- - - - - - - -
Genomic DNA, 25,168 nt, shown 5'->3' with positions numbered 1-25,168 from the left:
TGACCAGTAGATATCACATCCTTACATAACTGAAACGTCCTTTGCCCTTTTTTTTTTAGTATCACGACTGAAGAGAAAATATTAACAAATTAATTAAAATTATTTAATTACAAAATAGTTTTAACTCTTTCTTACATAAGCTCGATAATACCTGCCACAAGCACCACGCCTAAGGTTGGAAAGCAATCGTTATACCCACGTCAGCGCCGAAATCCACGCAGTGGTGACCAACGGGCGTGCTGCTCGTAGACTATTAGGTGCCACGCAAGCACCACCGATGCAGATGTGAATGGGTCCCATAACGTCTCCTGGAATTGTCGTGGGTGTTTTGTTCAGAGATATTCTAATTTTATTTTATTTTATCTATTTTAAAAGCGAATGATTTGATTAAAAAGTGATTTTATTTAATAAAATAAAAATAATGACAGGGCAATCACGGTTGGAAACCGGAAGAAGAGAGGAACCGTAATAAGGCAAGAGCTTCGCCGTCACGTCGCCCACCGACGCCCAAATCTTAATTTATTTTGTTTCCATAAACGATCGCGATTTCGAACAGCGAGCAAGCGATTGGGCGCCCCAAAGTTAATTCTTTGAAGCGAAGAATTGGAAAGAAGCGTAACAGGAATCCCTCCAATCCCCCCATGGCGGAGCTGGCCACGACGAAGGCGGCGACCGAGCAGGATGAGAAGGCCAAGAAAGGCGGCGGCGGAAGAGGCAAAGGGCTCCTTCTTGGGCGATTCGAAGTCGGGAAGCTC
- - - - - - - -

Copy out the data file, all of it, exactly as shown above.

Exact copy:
Genomic DNA, 25,168 nt, shown 5'->3' with positions numbered 1-25,168 from the left:
TGACCAGTAGATATCACATCCTTACATAACTGAAACGTCCTTTGCCCTTTTTTTTTTAGTATCACGACTGAAGAGAAAATATTAACAAATTAATTAAAATTATTTAATTACAAAATAGTTTTAACTCTTTCTTACATAAGCTCGATAATACCTGCCACAAGCACCACGCCTAAGGTTGGAAAGCAATCGTTATACCCACGTCAGCGCCGAAATCCACGCAGTGGTGACCAACGGGCGTGCTGCTCGTAGACTATTAGGTGCCACGCAAGCACCACCGATGCAGATGTGAATGGGTCCCATAACGTCTCCTGGAATTGTCGTGGGTGTTTTGTTCAGAGATATTCTAATTTTATTTTATTTTATCTATTTTAAAAGCGAATGATTTGATTAAAAAGTGATTTTATTTAATAAAATAAAAATAATGACAGGGCAATCACGGTTGGAAACCGGAAGAAGAGAGGAACCGTAATAAGGCAAGAGCTTCGCCGTCACGTCGCCCACCGACGCCCAAATCTTAATTTATTTTGTTTCCATAAACGATCGCGATTTCGAACAGCGAGCAAGCGATTGGGCGCCCCAAAGTTAATTCTTTGAAGCGAAGAATTGGAAAGAAGCGTAACAGGAATCCCTCCAATCCCCCCATGGCGGAGCTGGCCACGACGAAGGCGGCGACCGAGCAGGATGAGAAGGCCAAGAAAGGCGGCGGCGGAAGAGGCAAAGGGCTCCTTCTTGGGCGATTCGAAGTCGGGAAGCTC